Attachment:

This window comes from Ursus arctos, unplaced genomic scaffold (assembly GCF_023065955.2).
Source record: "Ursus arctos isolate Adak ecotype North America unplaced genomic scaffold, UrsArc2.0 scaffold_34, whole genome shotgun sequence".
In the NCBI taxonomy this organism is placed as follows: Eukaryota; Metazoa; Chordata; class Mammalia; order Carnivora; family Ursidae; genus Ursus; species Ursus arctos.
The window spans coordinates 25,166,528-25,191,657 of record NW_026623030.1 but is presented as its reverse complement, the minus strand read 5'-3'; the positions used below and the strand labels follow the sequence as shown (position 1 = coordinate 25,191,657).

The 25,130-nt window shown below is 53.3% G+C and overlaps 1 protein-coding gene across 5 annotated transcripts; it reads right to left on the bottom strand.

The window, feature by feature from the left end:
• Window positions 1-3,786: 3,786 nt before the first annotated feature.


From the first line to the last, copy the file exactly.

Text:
This window comes from Ursus arctos, unplaced genomic scaffold (assembly GCF_023065955.2).
Source record: "Ursus arctos isolate Adak ecotype North America unplaced genomic scaffold, UrsArc2.0 scaffold_34, whole genome shotgun sequence".
In the NCBI taxonomy this organism is placed as follows: Eukaryota; Metazoa; Chordata; class Mammalia; order Carnivora; family Ursidae; genus Ursus; species Ursus arctos.
The window spans coordinates 25,166,528-25,191,657 of record NW_026623030.1 but is presented as its reverse complement, the minus strand read 5'-3'; the positions used below and the strand labels follow the sequence as shown (position 1 = coordinate 25,191,657).

The 25,130-nt window shown below is 53.3% G+C and overlaps 1 protein-coding gene across 5 annotated transcripts; it reads right to left on the bottom strand.

The window, feature by feature from the left end:
• Window positions 1-3,786: 3,786 nt before the first annotated feature.